By Robin Mackenzie, WorldPay

Hardly a week goes by without some type of research or company announcement heralding the next ‘big thing’ in business payment processes.

Navigating the choices available has become a tough task and it’s easy to see how small businesses could shy away from what might be perceived as complicated, time intensive and expensive investment choices.

There’s a need, I feel, to return to some common sense thinking. Small business owners probably have some good payment processes in place. To keep up with the trends in the market, there are actually relatively simple steps involving adaptation and modification that will help them keep pace with the changing demands of shoppers and purchasers today.

Have a great shop window
Whether you’re on the high street or a trading estate, few businesses would neglect to consider how their store or office looks and feels to customers.

The reality, of course, is that the public’s interaction with your business is increasingly likely to be online and through their mobile phone. Aside from ensuring that you have a web presence, it’s important to consider how customers might interact with you through their smartphones.

In a study of new shopping behaviours undertaken by Streamline, a major trend was the extent to which the public are increasingly using their phones as a tool in their shopping experience. 45% of people, for example, use their mobiles to research their purchasing options and 31% to comment on their experience of service through social media.

For a small business, it’s worth ensuring that if you have a website, it’s easily optimised for mobile phones to decrease the likelihood of customers ‘checking out’ on reaching your site.

Small business owners should also ensure that they have a presence on the key social media outlets of Facebook and twitter to capture the interest of impulse buyers, promote offers to increase the revenue potential from existing customers and reach new customer audiences.

Focus on the customer experience
The thinking we all tend to follow in delivering excellent customer service is to understand what the customer really wants. It’s a sign of the times that today; the public are calling for a faster shopping and purchasing experience.

The advancement of technology, and the increasing time pressures that many people face, have led to a demand from the public to make payments quicker than ever before.
Our study showed that the public are quite simply losing patience with waiting, with 31% of us frustrated about the speed of payments in shops. Only 8% of the public we surveyed considered their local shops to have fast payment processes.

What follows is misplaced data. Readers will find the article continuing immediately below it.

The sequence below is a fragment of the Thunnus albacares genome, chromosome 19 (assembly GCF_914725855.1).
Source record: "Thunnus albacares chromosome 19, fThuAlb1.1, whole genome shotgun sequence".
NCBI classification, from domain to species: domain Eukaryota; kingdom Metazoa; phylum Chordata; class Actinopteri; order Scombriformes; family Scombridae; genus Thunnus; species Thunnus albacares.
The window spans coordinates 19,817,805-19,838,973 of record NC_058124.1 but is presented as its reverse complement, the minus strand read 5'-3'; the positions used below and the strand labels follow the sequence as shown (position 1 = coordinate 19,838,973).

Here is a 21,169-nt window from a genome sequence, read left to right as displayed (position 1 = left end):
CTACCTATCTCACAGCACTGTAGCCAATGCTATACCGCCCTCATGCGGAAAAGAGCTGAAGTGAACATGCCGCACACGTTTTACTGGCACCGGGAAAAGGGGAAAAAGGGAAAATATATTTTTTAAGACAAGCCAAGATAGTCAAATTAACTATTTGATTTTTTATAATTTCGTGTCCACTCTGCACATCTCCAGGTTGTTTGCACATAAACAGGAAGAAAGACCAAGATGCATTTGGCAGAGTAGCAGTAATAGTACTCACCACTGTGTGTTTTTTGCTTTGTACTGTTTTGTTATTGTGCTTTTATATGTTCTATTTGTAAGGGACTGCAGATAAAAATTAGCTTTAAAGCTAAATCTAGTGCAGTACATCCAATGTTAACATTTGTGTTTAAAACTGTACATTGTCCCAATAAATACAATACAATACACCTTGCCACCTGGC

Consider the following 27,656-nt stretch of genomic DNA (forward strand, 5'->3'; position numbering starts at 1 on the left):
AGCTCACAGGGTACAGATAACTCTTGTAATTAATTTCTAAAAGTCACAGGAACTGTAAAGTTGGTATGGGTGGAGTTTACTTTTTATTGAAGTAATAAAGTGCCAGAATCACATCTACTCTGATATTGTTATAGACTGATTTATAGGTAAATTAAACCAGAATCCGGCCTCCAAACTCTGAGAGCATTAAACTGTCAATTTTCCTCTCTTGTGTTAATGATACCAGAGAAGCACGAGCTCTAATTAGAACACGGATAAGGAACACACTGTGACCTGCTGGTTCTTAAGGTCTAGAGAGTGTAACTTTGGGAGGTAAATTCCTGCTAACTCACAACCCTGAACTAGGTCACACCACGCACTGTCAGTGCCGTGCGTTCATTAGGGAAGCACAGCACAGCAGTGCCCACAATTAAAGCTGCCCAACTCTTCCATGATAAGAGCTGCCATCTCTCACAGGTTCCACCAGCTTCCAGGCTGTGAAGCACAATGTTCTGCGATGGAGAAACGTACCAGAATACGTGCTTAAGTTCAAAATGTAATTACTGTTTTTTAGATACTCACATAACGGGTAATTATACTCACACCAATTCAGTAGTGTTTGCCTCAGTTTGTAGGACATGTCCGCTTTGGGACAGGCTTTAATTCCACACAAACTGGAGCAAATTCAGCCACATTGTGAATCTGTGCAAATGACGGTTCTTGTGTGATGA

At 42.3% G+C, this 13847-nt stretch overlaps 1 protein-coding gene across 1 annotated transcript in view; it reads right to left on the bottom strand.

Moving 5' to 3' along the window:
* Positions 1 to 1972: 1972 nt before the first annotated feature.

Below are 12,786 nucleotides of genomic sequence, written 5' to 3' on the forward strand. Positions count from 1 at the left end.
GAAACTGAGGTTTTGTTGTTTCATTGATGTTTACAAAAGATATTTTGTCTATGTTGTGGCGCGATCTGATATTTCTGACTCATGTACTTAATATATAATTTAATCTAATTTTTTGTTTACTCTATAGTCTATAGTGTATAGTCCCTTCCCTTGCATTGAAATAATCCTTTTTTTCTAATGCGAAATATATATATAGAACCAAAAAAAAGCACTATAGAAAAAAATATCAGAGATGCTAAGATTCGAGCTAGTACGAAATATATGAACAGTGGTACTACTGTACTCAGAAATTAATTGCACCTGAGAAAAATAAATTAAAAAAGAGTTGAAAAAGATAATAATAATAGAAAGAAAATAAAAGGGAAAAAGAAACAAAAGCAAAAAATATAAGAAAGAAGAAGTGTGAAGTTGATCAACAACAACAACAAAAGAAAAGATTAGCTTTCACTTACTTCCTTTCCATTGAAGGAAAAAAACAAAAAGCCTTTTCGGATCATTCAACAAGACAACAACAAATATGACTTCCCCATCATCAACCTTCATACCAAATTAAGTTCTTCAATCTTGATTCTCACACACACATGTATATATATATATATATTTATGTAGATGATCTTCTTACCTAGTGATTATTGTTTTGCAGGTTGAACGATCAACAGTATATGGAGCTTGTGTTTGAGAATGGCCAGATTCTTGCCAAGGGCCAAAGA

The public are also acutely aware of the time it takes for even the most simple of processes to take place. 20% complained about the time it takes to print a till receipt and 23%, claim that they don’t have time to take cash out of their wallet.

Yet addressing these behaviours may be as simple as ensuring you have Bluetooth enabled payment devices rather than the clunky and slow dial-up connections of the past.
The need for speed is also driving the use of technologies such as contactless payments, which are starting to make an impact, even among smaller businesses.

If a small business has bought a chip and pin machine in the last few years, they may well find that they are already contactless enabled. All they would need to do to activate this function is contact their merchant acquirer. As the public are using cards for increasingly smaller transactions under £10, yet expect the sales process to be quicker than ever, a contactless option allows businesses to meet customer needs completely.

Encourage repeat custom
Speed of service is a priority for purchasers throughout the entire sales cycle, even in regards to returns, and this is an area where small businesses can gain real competitive advantage. Our research showed that 62% would buy more from businesses that offered no quibble returns, and whilst this might be considered high on the hassle-factor, it will reap rewards in repeat and advocated business.

Another area business owners might wish to interrogate is the effectiveness of any loyalty schemes they have in place. Our study showed that a staggering 8 million of us are using loyalty cards less than a year before. They’re still prevalent in our wallets (9 in 10 of us own at least one loyalty card) but are gathering dust whilst there.
The major issue for shoppers seems to be that they simply forget to use it. In their rush to the till, to pay and get out, they in many ways prioritise speed over the option to save money in the future.

With this in mind, if you have a loyalty scheme, help your customers get value from it. Think about point of sale reminders to use their cards or coupons, or encourage your staff to politely remind them directly.

Evolving your payment processes and technology shouldn’t be a daunting task. Pick and choose the industry research relevant to you and think about the simple steps you can take to future proof your business.

About the Author
Robin Mackenzie heads-up the SME business at Streamline, which is part of the WorldPay group.

Streamline is the UK’s leading card payment acquiring business which allows customers to accept card payments at point of sale, over the phone and the internet.

WorldPay’s report into the future of payments can be found at: www.worldpay.com